After going through most of Walter Mosley’s Leonid McGill series, I decided to switch back to the books that drew me to his work in the first place: good ol’ Easy Rawlins.
Having read most of the McGill books (and unlike the Rawlins series, they’re mostly the same in terms of plot and tone) I have a fresh perspective on the Rawlins ones and Mosley’s evolution as a writer. McGill has always felt like the character Mosley wanted to write but didn’t get to until later in his career, when he had a better sense of his voice. This is inference on my part; I’ve read several interviews with Mosley and he’s never said as much. But there’s a striking tone, a confidence to the McGill books that there aren’t with Rawlins. The former is sort of an angel of death, the latter lives in the shadow of it constantly and it informs his decisions.
One thing both have in common, finally, is how they articulate race. At this point in Easy’s journey, it’s 1967. After the passing of the Civil Rights Act, black people are allowed to go places they weren’t before. Yet here, Mosley plays it a similar way McGill does: just because the law says so doesn’t mean white people are okay with it. They continue to let him know. At one point, Easy opines to his date how things aren’t much better now, just different in how oppression manifests.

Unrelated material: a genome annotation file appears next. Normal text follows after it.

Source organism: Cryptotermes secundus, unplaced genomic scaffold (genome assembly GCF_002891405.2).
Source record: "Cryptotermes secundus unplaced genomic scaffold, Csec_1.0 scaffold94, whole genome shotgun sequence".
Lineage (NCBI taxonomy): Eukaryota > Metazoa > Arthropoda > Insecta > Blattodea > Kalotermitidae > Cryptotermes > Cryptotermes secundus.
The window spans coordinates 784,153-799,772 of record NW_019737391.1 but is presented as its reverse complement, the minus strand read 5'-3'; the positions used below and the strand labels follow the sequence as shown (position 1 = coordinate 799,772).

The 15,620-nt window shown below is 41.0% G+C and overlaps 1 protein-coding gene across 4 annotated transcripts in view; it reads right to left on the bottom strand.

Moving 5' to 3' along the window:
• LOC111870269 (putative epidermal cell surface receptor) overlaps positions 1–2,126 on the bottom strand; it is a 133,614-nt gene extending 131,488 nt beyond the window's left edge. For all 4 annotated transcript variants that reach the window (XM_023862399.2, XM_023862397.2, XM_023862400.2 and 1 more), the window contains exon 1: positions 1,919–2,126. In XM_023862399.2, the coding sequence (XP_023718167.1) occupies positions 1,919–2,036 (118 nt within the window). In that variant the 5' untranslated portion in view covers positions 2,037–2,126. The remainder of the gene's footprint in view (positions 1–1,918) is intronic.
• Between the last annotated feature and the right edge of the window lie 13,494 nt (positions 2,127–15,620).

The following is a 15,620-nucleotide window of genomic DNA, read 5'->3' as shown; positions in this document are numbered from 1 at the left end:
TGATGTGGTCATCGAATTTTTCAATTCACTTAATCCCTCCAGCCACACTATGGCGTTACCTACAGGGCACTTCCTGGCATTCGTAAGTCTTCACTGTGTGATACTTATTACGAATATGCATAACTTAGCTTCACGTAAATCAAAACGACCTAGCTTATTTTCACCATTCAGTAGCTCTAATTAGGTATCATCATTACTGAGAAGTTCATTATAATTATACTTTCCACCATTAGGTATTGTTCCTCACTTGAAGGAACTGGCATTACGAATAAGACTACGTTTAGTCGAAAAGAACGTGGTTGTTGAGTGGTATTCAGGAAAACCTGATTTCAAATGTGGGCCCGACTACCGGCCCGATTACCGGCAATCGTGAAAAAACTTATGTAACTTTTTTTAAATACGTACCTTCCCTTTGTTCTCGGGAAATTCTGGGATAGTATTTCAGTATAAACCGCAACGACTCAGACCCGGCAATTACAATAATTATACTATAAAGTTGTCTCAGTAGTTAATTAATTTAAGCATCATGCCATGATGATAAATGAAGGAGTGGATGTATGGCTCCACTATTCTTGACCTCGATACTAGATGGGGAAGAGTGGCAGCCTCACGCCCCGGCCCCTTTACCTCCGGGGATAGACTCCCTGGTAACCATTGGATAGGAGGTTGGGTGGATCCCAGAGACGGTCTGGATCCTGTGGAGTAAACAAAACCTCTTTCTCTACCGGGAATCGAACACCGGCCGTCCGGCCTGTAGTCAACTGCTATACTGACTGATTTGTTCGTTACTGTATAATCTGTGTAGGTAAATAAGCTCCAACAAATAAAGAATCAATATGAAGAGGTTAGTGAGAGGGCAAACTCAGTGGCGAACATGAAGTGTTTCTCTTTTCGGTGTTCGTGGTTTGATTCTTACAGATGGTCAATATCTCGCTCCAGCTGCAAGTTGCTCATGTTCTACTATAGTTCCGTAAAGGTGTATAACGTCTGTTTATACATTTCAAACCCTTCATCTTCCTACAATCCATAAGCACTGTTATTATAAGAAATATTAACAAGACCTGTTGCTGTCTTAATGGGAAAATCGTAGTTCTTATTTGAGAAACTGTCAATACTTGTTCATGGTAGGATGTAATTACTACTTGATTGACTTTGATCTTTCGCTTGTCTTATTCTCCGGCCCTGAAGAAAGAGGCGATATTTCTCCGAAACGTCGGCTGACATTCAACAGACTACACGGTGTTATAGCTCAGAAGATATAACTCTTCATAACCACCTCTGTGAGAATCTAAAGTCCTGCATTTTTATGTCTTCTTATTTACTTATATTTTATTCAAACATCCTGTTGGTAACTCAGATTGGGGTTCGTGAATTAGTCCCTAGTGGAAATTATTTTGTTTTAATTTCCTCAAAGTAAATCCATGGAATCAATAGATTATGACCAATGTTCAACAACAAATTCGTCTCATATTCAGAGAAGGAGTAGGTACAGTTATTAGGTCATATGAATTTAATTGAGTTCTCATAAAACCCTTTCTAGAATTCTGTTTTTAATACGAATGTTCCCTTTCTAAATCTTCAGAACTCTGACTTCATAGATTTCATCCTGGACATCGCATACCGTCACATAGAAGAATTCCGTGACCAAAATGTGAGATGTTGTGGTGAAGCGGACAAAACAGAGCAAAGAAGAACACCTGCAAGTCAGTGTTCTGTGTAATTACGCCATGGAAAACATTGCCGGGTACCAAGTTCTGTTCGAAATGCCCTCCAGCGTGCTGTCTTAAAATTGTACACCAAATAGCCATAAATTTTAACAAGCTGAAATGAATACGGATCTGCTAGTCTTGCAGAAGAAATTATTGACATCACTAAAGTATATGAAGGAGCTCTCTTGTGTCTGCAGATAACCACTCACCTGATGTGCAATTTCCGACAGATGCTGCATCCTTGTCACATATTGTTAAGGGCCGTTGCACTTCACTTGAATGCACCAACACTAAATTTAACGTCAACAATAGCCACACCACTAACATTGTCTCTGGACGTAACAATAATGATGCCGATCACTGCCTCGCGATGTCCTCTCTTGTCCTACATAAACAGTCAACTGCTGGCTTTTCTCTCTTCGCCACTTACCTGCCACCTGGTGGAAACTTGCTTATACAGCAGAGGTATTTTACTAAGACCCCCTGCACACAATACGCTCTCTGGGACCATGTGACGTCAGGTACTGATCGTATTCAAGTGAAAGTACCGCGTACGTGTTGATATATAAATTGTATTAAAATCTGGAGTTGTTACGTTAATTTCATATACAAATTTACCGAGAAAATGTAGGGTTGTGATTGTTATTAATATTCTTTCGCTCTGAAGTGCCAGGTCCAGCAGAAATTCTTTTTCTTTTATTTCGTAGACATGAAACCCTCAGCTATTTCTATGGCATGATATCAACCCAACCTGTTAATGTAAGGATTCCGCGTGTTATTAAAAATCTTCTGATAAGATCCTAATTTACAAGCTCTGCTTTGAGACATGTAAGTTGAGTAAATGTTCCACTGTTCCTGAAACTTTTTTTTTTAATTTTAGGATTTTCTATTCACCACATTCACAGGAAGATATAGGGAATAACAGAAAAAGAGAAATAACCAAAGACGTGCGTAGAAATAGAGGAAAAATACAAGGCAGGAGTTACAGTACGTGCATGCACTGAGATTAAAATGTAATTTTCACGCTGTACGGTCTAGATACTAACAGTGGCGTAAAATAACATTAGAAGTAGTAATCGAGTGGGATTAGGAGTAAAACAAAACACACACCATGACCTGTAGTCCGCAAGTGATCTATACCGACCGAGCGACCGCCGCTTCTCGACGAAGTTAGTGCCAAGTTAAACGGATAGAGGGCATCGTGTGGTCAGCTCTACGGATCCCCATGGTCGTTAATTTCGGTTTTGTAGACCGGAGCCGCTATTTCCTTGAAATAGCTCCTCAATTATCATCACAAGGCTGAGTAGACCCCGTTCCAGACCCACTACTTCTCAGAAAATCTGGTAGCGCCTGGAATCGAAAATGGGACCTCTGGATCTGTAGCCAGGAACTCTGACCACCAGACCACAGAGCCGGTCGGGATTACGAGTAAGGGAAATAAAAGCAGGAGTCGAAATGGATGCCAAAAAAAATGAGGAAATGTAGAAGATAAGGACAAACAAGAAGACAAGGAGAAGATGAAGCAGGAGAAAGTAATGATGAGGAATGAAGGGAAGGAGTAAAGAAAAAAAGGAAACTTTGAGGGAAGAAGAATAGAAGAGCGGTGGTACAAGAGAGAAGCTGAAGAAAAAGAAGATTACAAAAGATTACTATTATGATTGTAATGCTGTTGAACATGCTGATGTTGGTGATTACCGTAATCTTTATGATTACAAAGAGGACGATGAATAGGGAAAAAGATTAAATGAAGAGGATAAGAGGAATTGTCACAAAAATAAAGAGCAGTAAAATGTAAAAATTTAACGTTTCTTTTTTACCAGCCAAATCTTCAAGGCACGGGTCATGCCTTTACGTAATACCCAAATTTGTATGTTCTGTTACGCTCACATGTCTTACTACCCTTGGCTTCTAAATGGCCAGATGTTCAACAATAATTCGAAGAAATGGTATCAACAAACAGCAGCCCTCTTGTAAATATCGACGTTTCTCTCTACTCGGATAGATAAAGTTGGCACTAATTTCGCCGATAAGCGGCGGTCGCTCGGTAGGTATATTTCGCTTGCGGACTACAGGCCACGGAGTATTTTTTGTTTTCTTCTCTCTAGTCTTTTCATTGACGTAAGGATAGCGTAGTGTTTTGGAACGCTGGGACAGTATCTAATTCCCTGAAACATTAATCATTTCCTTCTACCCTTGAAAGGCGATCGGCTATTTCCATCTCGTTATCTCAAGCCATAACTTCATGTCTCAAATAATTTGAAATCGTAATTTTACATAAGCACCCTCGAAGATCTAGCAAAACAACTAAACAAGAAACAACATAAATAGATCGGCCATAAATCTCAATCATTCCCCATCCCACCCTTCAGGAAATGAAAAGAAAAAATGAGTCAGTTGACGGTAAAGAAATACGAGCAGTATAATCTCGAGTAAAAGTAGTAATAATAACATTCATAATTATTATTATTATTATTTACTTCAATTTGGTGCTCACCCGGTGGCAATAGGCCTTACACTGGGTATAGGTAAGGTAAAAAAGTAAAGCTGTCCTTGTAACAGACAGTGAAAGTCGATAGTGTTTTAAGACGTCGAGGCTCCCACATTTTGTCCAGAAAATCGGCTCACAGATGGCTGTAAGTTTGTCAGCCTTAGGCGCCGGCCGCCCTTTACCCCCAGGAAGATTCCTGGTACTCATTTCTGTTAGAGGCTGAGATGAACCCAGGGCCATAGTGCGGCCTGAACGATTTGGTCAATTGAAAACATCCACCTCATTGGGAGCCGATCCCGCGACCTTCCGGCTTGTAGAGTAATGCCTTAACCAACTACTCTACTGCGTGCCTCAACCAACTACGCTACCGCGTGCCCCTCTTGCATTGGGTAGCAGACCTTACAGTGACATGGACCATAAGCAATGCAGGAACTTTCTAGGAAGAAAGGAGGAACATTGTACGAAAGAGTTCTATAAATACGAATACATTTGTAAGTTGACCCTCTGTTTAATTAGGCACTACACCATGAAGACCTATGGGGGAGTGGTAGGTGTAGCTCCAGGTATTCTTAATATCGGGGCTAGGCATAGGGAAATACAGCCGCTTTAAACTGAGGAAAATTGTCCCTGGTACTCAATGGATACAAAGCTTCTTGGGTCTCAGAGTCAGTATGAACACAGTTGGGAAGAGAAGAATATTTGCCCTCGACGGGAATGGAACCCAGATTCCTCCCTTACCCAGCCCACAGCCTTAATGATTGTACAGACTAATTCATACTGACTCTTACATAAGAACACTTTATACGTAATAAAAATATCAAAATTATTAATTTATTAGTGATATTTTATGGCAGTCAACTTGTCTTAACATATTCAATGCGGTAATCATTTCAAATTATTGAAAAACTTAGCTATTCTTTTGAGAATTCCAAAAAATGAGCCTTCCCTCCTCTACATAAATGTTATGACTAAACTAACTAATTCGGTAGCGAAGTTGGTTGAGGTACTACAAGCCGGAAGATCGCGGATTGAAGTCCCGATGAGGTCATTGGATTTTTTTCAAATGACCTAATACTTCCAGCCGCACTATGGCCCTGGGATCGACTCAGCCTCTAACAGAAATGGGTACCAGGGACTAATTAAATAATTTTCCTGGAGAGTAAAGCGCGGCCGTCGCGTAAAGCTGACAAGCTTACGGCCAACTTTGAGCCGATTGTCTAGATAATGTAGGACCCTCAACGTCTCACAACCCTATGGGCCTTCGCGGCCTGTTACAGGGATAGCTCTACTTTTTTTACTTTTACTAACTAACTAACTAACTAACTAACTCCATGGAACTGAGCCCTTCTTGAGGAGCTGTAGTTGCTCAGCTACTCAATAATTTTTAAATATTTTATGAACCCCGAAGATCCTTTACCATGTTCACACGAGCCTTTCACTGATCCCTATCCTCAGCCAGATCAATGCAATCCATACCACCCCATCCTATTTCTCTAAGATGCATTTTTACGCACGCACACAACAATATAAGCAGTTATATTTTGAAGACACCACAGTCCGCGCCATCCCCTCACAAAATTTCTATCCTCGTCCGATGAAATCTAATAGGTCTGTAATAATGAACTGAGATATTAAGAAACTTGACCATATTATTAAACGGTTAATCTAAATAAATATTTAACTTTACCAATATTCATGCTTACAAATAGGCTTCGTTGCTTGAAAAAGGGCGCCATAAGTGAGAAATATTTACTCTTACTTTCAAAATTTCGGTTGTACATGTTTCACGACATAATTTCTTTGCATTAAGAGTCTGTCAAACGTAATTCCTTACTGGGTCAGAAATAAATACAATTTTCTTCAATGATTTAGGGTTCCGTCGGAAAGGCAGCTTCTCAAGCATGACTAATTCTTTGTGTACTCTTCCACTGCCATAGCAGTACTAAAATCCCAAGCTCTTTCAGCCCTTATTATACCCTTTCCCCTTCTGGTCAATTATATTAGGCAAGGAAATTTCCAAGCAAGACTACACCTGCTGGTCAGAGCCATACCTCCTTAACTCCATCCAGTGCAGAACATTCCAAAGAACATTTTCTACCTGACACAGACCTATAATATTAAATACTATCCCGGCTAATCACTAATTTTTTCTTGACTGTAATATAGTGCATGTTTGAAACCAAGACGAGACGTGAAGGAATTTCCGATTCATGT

I spend most of my time reflecting on Easy and McGill because Blonde Faith really is a peak into how Easy is doing in those days. Yeah there are mysteries, two that somewhat merge into one. But this is really a moment in Rawlins’ life, which is not going great due to the absence of Bonnie and despite the support of his kids. Easy tries to avoid destruction but given the trials he’s faced in life, his instinct is towards self destruction. His clash with it is the heart of this novel.
And it works effectively. This is a book about Easy for fans of Easy books. A keystone novel, if you will. And if you’ve rode with Mosley this long, you’ll probably appreciate what he’s doing here. At least I did. This is one of the better books in the series because of how deep it gets into Easy’s psyche and his need to change and the circumstances and decisions which prevent it. It’s true to the series and it keeps the series moving forward.